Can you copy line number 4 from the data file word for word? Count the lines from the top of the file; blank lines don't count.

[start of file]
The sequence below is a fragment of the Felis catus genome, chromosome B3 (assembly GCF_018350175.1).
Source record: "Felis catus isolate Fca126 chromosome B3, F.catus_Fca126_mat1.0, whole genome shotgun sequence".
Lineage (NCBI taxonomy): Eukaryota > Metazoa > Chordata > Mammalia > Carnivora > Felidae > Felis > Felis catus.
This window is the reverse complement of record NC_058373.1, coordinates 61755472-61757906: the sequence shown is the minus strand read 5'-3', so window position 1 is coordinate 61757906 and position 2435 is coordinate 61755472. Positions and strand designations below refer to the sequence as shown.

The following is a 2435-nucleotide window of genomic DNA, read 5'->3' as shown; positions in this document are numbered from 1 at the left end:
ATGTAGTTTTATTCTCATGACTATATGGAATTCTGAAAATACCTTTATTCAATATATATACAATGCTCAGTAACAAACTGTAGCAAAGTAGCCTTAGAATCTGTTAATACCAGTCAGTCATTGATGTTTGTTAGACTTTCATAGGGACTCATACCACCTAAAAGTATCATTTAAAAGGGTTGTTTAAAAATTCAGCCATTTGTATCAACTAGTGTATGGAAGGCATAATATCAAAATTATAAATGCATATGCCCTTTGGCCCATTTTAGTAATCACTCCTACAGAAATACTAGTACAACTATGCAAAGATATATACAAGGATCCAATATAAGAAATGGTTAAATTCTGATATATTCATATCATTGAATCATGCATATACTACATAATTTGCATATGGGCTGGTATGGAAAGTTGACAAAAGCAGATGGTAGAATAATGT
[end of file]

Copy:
This window is the reverse complement of record NC_058373.1, coordinates 61755472-61757906: the sequence shown is the minus strand read 5'-3', so window position 1 is coordinate 61757906 and position 2435 is coordinate 61755472. Positions and strand designations below refer to the sequence as shown.